Halva is any of various dense, sweet confections made in the Middle East, Central and South Asia. It is a traditional sweet made with honey, flour, butter, and sesame seeds or semolina, pressed into loaf form or cut into squares. Halvah comes with a variety of colourings and flavourings. Its texture is characteristically gritty and crisp.
In some versions, sugar and nuts, often pignolia nuts or blanched almonds, are substituted for the more traditional honey and sesame seeds. In either case, the sweet syrup is added to a sautéed mixture of butter, nuts, and farina. These are blended thoroughly, then covered and cooked until all the syrup is absorbed. The candy is often sprinkled with cinnamon or served warm or cold with whipped cream.
Nowadays halva is much appreciated dessert in almost half of the Europe (if you add on Poland, Lithuania, Latvia, Ukraine and big part of Russia to the Balkan states). Nevertheless, the Middle East still offers the biggest variety of halva. But this sweet is more and more on demand in other countries, notably UK and US, because of the great beneficial properties.
The Handmade traditional Greek Halva is made from tahini (crushed hulled sesame seeds), glucose syrup 41%, sugar 5.5%, and vegetable oil 2%, with additional different textures (nuts) and flavors.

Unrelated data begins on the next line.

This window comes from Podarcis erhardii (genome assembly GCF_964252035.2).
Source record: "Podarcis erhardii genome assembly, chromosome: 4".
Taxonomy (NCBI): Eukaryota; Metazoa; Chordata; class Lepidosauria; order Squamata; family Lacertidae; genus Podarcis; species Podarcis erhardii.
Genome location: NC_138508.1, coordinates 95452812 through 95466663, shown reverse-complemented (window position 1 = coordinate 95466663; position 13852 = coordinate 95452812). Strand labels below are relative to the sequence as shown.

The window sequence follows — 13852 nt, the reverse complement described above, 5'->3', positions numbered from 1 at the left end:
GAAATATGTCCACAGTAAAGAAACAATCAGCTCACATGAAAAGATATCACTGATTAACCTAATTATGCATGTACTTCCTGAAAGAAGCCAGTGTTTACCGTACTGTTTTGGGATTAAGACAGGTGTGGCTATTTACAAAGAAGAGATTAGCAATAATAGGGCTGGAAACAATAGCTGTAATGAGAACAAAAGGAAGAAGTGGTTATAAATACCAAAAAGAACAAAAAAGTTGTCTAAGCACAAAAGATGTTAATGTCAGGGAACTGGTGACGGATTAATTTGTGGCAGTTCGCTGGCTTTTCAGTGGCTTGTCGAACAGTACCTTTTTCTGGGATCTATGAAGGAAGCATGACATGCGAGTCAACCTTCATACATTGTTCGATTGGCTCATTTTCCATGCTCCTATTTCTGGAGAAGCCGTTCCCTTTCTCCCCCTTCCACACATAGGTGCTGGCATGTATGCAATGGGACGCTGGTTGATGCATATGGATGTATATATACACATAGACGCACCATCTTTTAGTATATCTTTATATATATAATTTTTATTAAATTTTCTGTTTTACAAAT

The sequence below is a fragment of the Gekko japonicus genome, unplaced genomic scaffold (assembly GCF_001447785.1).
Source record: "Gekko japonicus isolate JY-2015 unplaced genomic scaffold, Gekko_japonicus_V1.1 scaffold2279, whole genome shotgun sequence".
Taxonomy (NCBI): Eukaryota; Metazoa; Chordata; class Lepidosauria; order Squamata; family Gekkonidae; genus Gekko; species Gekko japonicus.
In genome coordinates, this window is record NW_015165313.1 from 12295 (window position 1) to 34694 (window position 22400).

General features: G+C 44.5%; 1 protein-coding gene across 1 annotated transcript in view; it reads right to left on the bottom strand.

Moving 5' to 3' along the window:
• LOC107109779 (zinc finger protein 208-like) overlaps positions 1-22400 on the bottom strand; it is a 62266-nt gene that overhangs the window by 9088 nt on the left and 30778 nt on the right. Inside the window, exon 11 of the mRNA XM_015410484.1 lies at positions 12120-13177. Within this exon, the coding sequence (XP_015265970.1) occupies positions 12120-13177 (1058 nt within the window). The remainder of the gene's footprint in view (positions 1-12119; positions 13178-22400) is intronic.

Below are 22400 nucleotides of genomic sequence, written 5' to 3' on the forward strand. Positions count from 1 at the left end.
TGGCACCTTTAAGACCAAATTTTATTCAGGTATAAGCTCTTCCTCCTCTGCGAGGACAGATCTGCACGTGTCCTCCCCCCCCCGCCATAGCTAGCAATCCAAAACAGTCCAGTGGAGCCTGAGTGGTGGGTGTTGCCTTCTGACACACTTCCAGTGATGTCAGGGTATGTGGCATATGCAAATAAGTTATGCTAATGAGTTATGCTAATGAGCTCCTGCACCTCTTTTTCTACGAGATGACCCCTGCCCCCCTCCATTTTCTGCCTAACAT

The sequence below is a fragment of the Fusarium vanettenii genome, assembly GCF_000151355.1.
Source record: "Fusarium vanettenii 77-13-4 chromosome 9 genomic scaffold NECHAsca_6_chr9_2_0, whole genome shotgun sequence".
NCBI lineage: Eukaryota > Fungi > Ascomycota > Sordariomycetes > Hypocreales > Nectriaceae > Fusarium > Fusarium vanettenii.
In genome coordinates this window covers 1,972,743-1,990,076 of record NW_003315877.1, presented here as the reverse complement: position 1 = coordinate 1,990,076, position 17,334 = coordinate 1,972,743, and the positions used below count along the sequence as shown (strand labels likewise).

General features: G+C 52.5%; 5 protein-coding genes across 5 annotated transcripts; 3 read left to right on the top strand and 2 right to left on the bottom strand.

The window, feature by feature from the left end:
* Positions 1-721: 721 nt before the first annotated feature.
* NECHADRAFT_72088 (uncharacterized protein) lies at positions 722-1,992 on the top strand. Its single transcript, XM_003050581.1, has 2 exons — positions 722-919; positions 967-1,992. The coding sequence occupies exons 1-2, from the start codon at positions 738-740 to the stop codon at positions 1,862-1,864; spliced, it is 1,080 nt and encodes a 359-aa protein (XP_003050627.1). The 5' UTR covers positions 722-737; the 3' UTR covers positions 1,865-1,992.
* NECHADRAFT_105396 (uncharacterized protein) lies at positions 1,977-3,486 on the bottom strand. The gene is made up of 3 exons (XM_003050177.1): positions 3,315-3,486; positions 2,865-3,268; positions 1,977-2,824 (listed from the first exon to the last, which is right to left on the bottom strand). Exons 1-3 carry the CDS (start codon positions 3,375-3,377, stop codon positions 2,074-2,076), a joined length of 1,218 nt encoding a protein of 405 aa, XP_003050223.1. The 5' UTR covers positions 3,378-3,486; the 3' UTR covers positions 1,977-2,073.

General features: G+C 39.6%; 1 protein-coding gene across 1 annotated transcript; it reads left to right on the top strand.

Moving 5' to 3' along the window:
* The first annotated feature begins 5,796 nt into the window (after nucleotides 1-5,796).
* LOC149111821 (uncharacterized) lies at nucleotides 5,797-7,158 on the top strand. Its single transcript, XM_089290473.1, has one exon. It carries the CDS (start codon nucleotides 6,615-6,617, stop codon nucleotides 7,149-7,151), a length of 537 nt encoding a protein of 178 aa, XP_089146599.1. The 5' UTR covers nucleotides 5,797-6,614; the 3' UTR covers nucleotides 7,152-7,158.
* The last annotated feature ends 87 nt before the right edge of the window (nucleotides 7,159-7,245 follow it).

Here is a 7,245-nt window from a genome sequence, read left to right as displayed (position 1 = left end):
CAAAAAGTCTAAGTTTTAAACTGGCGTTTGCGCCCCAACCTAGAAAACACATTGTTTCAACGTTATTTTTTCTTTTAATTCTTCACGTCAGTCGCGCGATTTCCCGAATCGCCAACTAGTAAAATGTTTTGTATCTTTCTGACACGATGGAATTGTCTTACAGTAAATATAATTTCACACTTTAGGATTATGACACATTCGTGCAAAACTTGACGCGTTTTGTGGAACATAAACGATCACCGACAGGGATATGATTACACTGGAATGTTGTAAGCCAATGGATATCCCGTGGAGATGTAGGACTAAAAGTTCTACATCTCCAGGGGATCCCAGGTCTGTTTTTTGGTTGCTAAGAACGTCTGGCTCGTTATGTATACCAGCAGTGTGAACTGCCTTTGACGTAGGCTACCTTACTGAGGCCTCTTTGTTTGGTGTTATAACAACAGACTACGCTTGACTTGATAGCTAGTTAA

Halva is rich in B vitamin, E vitamin, calcium, phosphorus, magnesium, zinc, selenium and antioxidants. Regarding the calorific value, the combination of ingredients, sesame and sugar, it is a long-lasting and nutritious source of high energy and is also believed to rejuvenate the cells of the body. It is a delicious vegetarian and healthy food for adults and children, too.
Quick Facts about Halva:
Halva Macronutrient Content
A 1-ounce serving of halva has about 131 calories, 3.5 grams of protein, 17 grams of carbohydrates and 6 grams of fat, or about 9 percent of the daily value for fat. Only 1.2 grams of this fat is the unhealthy saturated type, however, with the rest coming from healthier unsaturated fats. Halva also provides a small amount of fiber, with 1.3 grams, or about 5 percent of the DV.
Halva Macronutrient Content
While halva isn’t a particularly good source of vitamins, it does provide significant amounts of a number of minerals. Each 1-ounce serving has 17 percent of the DV for copper and phosphorus, 15 percent of the DV for magnesium and 12 percent of the DV for manganese. You need copper for forming red blood cells, phosphorus and magnesium for forming DNA and manganese for healing wounds.
You may also call it the oldest food supplement in the world, as halva contains a lot of essential minerals, fatty acids, dietary fiber, proteins, aminoacids and other useful elements. But stay sane and indulge this dessert in a moderate way because of the high sugar content. Up to 30 g of halva should be enough to satisfy your sweet tooth.